The Groenendaal Passion, late 15th century
Twelve engravings by Israhel van Meckenem (German, ca. 1440/45–1503), two touched with gold; one hand–colored woodcut, Netherlandish School, 15th century; one hand–colored metalcut, Cologne School, 15th century; and 32 leaves of manuscript text in Dutch and Latin in brown ink with initials in red, bound in Netherlandish blind–stamped leather; engraving 8 1/2 x 6 in. (21.5 x 15.3 cm), book 10 1/4 x 8 1/16 in. (26 x 20.4 cm)
Purchase, Joseph Pulitzer Bequest and 2002 Benefit Fund, 2003 (2003.476)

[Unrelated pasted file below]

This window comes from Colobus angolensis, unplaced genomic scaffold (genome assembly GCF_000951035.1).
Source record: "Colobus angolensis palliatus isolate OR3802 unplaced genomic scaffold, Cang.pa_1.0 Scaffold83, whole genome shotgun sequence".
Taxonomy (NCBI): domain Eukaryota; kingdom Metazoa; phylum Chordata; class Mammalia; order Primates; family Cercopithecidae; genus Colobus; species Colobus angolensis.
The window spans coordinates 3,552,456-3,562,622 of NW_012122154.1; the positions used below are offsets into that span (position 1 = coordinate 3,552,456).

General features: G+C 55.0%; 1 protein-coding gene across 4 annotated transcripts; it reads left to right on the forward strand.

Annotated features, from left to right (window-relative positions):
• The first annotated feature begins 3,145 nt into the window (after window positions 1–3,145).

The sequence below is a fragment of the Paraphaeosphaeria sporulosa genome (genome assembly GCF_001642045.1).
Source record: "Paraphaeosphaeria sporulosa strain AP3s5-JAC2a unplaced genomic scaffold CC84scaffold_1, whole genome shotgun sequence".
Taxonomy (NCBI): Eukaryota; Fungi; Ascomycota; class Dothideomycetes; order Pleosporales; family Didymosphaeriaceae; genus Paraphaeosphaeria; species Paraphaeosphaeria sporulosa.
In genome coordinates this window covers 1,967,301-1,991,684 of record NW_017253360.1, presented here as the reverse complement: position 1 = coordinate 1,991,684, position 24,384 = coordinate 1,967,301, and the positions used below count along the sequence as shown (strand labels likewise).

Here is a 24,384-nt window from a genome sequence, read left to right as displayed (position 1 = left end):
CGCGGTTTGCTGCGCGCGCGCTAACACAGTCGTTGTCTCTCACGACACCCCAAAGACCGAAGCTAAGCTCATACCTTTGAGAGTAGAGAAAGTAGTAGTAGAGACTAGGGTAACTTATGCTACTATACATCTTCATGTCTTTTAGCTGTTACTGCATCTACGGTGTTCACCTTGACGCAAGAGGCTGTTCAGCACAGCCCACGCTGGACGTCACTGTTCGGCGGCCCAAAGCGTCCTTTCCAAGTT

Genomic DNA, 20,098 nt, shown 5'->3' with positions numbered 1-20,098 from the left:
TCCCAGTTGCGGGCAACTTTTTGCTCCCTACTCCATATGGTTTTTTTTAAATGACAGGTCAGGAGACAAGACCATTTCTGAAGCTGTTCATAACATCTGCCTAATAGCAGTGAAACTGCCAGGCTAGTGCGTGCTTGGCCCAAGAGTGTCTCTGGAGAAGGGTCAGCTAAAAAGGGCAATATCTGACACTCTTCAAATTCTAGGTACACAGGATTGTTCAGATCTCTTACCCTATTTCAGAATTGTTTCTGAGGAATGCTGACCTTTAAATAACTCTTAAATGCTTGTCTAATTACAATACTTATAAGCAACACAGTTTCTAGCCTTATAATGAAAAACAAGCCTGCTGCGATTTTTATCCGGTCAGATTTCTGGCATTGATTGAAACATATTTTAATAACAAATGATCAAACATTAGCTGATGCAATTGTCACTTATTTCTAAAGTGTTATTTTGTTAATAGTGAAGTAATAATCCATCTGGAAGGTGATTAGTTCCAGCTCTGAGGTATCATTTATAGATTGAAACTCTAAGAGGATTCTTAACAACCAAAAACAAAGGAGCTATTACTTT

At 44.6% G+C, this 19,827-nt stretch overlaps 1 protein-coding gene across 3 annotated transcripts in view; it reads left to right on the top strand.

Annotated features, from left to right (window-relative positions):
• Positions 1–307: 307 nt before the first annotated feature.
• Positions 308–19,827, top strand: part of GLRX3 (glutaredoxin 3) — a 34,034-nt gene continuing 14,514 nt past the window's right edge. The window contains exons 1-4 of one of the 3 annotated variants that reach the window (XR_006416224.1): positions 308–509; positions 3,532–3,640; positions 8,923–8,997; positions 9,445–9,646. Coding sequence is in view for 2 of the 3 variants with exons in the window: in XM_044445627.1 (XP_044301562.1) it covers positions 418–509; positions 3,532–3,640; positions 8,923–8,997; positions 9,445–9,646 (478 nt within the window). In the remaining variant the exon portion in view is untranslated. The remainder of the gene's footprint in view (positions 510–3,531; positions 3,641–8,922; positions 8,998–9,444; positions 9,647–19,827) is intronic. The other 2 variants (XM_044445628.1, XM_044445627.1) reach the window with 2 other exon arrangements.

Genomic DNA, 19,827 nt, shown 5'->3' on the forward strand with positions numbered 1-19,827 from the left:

In the fifteenth century, prints frequently were integrated into devotional manuscripts, pasted or bound into books and annotated with commentary. In this way, many engravings and woodcuts have survived, though most have since been separated from those volumes. This fascinating album thus provides vivid testimony to the way in which prints were used at the time. Twelve outstanding early impressions of Van Meckenem's lively engravings of the Passion are interleaved with manuscript text of the Hundred Meditations on the Passion of Christ. The album also includes two rare, hand-colored devotional prints—a woodcut of Christ as the Man of Sorrows and a metalcut of Saint Jerome in Penitence—as well as liturgical calendars and several devotional texts. The whole is bound into a now well-worn fifteenth-century Netherlandish leather flap binding, decorated with geometric patterns and a stamp with animals and text. Various features of the Dutch and Latin text and the binding indicate that the album was assembled in an Augustinian house of Canons Regular in the southern Netherlands. References in the calendars and the list of canons at the front of the book suggest that it may have been compiled more specifically at the monastery of Groenendaal, near Brussels.